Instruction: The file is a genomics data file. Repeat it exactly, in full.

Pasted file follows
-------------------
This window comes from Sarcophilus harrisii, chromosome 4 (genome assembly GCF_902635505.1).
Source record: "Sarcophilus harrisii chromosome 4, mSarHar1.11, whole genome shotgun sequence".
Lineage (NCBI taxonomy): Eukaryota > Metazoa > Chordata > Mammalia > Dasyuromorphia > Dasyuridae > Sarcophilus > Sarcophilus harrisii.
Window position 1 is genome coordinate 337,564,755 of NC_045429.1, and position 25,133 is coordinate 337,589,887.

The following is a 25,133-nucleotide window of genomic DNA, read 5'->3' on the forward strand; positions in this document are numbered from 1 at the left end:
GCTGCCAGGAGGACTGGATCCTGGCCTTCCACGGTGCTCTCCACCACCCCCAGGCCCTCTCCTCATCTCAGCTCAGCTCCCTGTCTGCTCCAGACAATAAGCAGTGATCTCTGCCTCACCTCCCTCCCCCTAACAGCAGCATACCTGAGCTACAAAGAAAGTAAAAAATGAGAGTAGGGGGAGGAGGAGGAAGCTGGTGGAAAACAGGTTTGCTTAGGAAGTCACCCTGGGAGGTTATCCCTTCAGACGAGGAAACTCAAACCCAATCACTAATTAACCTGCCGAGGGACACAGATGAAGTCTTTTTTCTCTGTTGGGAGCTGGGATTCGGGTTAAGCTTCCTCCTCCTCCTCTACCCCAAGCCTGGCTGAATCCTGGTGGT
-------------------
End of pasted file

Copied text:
This window comes from Sarcophilus harrisii, chromosome 4 (genome assembly GCF_902635505.1).
Source record: "Sarcophilus harrisii chromosome 4, mSarHar1.11, whole genome shotgun sequence".
Lineage (NCBI taxonomy): Eukaryota > Metazoa > Chordata > Mammalia > Dasyuromorphia > Dasyuridae > Sarcophilus > Sarcophilus harrisii.
Window position 1 is genome coordinate 337,564,755 of NC_045429.1, and position 25,133 is coordinate 337,589,887.

The following is a 25,133-nucleotide window of genomic DNA, read 5'->3' on the forward strand; positions in this document are numbered from 1 at the left end:
GCTGCCAGGAGGACTGGATCCTGGCCTTCCACGGTGCTCTCCACCACCCCCAGGCCCTCTCCTCATCTCAGCTCAGCTCCCTGTCTGCTCCAGACAATAAGCAGTGATCTCTGCCTCACCTCCCTCCCCCTAACAGCAGCATACCTGAGCTACAAAGAAAGTAAAAAATGAGAGTAGGGGGAGGAGGAGGAAGCTGGTGGAAAACAGGTTTGCTTAGGAAGTCACCCTGGGAGGTTATCCCTTCAGACGAGGAAACTCAAACCCAATCACTAATTAACCTGCCGAGGGACACAGATGAAGTCTTTTTTCTCTGTTGGGAGCTGGGATTCGGGTTAAGCTTCCTCCTCCTCCTCTACCCCAAGCCTGGCTGAATCCTGGTGGT